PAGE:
The Atlas (video game)

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The Atlas
The Atlas
Cover art (PC-98)
Developer(s) Artdink[1]
Publisher(s) Artdink
Pack-In-Video[1] (Super Famicom)
Platform(s) NEC PC-98
FM Towns
PC Engine[2]
Super Famicom[1]
Virtual Console[3]
Release date(s) NEC PC-98:
  • JP: August 2, 1991
FM Towns:
PC Engine: Super Famicom: Virtual Console:
  • JP: February 19, 2008[3]
Genre(s) Simulation w/ strategy elements[1]
Mode(s) Single player[3] or multiplayer (up to two players)

The Atlas (ジ・アトラス The Atlas?) is a multiplatform strategy/simulation video game developed by Artdink Development. The game is set during the Age of Discovery in the 15th century.[1] Released in August, 1991 for the Platform PC-9801, FM-TOWNS and DOS, with a PC version released on March 4, 1995 and a version for the Super Nintendo Entertainment System released by Pack-In-Video on March 24, 1995. It was also ported to Windows in September, 200. The sequel to The Atlas, entitled The Atlas II was released on April 26, 1993.


There is a strict time limit of five years to discover mysterious lands that are 1,000 miles or 1,600 kilometres south of Portugal.[1] Players can work for an admiral and can either change employment or even retire. Specialized names for the adventures, along with their characteristics and every kind of information possible is synthesized by the combination of certain attributes. The topographic features are created completely by random by a method of biosynthesis.

Elements of war and plague affect the political stability in each of the game's regions. As the years progress in the game, trade and exploration play a role in impacting the in-game economy. Procurement, pestilence and contagious diseases are created through trade; decreasing the number of residents that reside in that particular town or city. These factors may also lead to the loss of vital trade ships. A contingent of information is used in order to enhance the illusion of being taken home. The map in the game is basically close to that of the parts of the Earth that were known in the 15th century. Encyclopedias can be found in the cities in addition to world maps and local specialties. Even animals can be found in the in-game towns. Strange life forms and primitive civilizations are randomly distributed on the map, they are described in the encyclopedia that covers the entire in-game universe. The truths that are accidentally synthesized will also players to get a mysterious world consisting of fictional things. The grotesqueness and strange phenomena can actually been seen and experienced.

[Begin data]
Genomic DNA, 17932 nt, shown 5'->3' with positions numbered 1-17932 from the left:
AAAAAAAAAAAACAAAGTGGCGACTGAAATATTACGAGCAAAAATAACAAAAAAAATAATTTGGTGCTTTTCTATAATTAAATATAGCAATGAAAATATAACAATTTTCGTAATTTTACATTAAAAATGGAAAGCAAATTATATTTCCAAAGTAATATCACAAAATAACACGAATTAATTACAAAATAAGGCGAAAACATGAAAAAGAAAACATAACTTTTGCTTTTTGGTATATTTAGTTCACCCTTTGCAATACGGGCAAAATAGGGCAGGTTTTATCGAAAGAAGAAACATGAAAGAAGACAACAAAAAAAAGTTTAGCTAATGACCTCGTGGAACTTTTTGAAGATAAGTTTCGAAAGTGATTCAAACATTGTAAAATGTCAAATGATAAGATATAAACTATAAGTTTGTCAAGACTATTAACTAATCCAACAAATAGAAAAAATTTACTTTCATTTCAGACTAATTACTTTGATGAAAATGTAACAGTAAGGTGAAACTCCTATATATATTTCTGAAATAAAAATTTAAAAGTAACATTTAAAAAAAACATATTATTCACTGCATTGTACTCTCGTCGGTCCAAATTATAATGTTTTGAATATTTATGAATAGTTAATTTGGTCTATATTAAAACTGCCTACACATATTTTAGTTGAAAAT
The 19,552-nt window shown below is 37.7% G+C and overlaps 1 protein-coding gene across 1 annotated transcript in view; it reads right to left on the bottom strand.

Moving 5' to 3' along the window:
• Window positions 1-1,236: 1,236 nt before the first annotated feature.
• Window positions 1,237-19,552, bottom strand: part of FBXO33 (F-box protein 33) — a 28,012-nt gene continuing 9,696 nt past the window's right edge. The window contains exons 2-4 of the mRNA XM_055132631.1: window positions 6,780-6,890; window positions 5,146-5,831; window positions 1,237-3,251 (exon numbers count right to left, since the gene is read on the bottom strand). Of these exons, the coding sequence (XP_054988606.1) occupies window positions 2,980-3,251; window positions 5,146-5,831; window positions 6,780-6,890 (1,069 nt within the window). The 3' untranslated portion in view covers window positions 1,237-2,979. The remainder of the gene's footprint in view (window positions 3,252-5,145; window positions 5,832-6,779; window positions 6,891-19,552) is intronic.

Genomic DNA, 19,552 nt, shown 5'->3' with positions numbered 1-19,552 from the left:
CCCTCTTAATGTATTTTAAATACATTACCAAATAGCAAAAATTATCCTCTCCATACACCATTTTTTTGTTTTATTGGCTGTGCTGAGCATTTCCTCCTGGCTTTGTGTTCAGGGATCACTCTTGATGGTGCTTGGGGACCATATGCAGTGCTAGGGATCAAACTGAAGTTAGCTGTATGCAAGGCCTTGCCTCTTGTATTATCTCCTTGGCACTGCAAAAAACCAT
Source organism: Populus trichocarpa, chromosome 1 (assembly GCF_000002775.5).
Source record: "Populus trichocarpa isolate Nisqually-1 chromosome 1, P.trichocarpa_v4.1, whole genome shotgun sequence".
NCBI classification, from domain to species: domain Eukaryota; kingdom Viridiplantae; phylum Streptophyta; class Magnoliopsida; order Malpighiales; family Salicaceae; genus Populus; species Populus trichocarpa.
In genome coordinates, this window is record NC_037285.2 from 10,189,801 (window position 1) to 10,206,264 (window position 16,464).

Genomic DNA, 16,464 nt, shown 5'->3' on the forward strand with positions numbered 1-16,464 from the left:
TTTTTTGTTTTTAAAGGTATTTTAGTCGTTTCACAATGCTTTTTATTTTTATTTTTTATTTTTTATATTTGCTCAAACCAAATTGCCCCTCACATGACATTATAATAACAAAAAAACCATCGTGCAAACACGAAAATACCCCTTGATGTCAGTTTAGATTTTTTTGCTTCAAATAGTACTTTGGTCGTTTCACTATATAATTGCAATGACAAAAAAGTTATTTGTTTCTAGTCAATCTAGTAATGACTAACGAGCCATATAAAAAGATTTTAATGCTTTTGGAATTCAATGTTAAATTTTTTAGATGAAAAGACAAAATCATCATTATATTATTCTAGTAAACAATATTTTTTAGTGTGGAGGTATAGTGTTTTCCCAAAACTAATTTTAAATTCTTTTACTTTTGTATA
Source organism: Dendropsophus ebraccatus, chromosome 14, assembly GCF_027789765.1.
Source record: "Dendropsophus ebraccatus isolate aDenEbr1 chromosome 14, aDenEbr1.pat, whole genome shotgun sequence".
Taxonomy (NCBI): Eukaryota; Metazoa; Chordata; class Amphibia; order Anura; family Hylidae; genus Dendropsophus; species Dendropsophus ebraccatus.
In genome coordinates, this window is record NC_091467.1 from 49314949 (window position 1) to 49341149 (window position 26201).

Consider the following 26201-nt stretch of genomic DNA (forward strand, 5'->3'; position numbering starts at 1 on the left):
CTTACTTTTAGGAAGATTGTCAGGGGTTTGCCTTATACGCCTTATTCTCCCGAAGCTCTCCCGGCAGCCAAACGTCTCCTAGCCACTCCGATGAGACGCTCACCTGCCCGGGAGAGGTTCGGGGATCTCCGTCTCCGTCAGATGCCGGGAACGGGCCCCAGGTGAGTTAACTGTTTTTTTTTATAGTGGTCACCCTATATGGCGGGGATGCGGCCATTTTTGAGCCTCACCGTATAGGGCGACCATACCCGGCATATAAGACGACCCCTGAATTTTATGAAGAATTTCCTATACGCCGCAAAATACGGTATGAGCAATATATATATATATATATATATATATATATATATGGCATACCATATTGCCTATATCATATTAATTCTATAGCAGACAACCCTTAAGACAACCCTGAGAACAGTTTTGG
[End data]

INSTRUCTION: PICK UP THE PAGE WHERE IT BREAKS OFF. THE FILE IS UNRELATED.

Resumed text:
The game was later published in the German market by Sunflowers Interactive Entertainment Software.


The sequel released in 1993, titled The Atlas II, takes place in the 16th century. The basic system is kept intact but with a few differences. In this game, the player is assigned the role of the original traveler's son. Discovering new cities and inland transportation between cities is now possible. It is possible in this game to trade and transport products from the cities themselves.

Players have to solve the mystery in the Temple. They can now find a "Temple of Aeolus; "concerning the names of the 12 different constellations on the Zodiac.


  1. ^ a b c d e f g The Atlas: Renaissance Voyager at MobyGames
  2. ^ a b The Atlas: Renaissance Voyager PC Engine release date at GameFAQs
  3. ^ a b c The Atlas: Renaissance Voyager release information for Virtual Console at

External links[edit]